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More Horse or torque?

  • Horse Power wins!

    Votes: 15 31.3%
  • Torque wins!

    Votes: 19 39.6%
  • 135mph in a spider is possible:eek:

    Votes: 14 29.2%

  • Total voters
    48
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Discussion Starter #1 (Edited)
Might as well make a thread dedicated just to it!
Torque Multiplication: The gaining of torque by use of gears, belts and/or pulleys.
Horsepower Multiplication: Power of a point (relative to a given curve), the result of substituting the coordinates of any point in that expression which being put equal to zero forms the equation of the curve; as, x^2 _ y^2 - 100 is the power of the point x, y, relative to the circle x^2 _ y^2 - 100 = 0.
Add them together: Maximum acceleration at any speed occurs at the HP peak.
Maximum acceleration in any gear occurs at the torque peak.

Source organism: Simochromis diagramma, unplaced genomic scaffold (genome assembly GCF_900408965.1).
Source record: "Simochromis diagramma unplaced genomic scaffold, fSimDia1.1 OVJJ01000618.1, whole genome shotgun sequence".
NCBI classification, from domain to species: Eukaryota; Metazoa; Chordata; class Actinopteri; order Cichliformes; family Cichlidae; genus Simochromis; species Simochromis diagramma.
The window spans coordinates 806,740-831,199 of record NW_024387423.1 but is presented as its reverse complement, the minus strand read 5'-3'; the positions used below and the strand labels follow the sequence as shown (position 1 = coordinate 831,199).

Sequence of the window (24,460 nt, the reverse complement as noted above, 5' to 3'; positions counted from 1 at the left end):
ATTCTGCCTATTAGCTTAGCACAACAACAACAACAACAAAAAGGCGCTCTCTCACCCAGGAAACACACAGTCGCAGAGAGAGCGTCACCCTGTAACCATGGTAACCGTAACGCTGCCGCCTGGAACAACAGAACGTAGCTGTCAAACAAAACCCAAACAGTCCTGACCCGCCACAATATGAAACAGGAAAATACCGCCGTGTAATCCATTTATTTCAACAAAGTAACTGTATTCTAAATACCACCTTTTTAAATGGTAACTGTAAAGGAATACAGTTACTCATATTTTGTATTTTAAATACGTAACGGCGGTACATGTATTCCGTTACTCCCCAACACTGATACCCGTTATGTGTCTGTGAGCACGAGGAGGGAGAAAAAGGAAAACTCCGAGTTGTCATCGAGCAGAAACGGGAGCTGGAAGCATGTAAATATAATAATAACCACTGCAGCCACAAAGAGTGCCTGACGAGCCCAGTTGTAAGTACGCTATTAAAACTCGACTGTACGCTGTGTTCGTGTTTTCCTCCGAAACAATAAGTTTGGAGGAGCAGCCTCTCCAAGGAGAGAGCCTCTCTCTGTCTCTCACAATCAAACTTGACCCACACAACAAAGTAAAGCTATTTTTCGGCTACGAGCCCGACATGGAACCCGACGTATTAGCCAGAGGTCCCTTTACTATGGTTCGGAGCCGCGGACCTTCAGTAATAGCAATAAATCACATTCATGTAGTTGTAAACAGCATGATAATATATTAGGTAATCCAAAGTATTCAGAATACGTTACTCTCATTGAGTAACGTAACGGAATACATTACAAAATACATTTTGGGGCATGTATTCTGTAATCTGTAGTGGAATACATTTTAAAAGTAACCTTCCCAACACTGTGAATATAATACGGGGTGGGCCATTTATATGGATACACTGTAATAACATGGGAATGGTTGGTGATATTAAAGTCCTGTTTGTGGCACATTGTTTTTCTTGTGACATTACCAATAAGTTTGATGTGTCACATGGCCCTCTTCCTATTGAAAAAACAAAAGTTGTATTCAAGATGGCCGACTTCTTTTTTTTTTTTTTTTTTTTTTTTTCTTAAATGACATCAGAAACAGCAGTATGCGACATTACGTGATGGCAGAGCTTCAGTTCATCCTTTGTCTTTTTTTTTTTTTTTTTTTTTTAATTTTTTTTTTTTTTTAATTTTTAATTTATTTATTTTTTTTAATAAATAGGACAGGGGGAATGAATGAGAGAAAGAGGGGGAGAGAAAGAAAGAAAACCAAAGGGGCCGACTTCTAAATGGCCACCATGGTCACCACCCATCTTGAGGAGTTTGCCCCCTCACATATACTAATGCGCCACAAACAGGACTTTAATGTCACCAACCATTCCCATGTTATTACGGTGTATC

Oh, ya, I know, confusing, lets break this down a bit:
A while back, a gentleman by the name of Watt made some observations, and concluded that the average horse of the time could lift a 550 pound weight one foot in one second, thereby performing work at the rate of 550 foot pounds per second, or 33,000 foot pounds per minute, for an eight hour shift, more or less. He then published those observations, and stated that 33,000 foot pounds per minute of work was equivalent to the power of one horse, or, one horsepower.
For purposes of this discussion, we need to measure units of force from rotating masses (crankshafts), so we'll use terms which define a *twisting* force, such as foot pounds of torque. A foot pound of torque is the twisting force necessary to support a one pound weight on a weightless horizontal bar, one foot from the fulcrum (pivot point).
Now, it's important to understand that nobody on the planet ever actually measures horsepower from a running engine. What we actually measure (on a dynamometer) is torque, expressed in foot pounds (in the U.S.), and then we *calculate* actual horsepower by converting the twisting force of torque into the work units of horsepower. That is what is meant by SAE CORRECTED HP!